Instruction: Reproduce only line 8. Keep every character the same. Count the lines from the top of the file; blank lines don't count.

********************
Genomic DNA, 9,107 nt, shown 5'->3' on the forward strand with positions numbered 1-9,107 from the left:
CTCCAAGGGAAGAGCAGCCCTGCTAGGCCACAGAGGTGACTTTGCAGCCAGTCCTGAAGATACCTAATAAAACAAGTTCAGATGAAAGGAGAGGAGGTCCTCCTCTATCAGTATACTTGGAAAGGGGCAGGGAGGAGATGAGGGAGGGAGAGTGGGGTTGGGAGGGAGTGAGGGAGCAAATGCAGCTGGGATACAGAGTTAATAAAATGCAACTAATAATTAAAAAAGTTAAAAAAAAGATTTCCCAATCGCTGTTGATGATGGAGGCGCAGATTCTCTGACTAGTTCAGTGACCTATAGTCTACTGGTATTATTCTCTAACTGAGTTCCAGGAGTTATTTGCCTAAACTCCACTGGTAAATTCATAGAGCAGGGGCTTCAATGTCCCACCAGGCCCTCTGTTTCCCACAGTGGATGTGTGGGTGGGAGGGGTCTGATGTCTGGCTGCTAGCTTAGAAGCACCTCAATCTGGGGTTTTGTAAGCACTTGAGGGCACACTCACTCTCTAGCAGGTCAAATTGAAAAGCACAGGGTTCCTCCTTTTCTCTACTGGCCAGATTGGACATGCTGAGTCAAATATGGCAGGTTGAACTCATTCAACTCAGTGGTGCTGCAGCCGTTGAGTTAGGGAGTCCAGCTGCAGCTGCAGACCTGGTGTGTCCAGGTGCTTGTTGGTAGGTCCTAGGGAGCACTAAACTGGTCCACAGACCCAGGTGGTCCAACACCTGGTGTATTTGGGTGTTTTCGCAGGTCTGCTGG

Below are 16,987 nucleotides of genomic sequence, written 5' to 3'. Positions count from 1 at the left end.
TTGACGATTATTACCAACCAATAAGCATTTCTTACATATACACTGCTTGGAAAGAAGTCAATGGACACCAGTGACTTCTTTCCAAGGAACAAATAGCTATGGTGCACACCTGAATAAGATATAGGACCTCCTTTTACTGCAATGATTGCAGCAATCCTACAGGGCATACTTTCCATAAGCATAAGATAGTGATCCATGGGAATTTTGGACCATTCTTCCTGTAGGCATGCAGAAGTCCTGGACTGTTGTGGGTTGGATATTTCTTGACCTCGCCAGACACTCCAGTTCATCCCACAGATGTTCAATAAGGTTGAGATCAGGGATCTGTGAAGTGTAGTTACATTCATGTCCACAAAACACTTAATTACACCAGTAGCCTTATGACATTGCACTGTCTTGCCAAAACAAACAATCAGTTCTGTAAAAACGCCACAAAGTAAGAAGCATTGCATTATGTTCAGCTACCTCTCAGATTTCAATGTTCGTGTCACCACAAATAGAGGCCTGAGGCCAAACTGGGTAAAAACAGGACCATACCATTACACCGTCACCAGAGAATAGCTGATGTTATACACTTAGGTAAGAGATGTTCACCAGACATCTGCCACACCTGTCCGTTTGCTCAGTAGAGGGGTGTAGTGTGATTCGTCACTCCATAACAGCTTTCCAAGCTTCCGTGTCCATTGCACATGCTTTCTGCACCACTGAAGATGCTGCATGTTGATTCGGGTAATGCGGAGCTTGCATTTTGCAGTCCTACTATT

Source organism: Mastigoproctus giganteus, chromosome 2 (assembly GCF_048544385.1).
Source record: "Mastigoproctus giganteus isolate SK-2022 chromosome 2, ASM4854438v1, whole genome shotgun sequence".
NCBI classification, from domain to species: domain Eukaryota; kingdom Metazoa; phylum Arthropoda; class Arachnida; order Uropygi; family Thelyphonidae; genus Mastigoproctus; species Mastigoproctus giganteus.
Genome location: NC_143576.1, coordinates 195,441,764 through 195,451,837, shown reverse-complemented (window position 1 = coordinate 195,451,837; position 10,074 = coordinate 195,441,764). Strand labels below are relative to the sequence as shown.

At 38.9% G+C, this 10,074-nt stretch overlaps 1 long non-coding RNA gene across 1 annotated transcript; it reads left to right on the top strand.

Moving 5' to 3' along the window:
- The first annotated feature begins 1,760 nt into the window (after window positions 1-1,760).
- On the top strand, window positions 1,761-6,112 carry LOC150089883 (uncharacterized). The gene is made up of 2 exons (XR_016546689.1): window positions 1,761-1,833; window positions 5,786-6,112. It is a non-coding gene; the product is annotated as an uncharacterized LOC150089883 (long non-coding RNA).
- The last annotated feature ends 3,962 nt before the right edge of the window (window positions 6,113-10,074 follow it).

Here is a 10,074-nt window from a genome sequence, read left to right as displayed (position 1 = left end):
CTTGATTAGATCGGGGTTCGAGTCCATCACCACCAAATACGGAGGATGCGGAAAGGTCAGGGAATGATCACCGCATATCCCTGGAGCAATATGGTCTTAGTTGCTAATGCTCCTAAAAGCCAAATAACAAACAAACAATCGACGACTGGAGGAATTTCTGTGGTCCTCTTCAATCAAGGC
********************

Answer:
Genome location: NC_143576.1, coordinates 195,441,764 through 195,451,837, shown reverse-complemented (window position 1 = coordinate 195,451,837; position 10,074 = coordinate 195,441,764). Strand labels below are relative to the sequence as shown.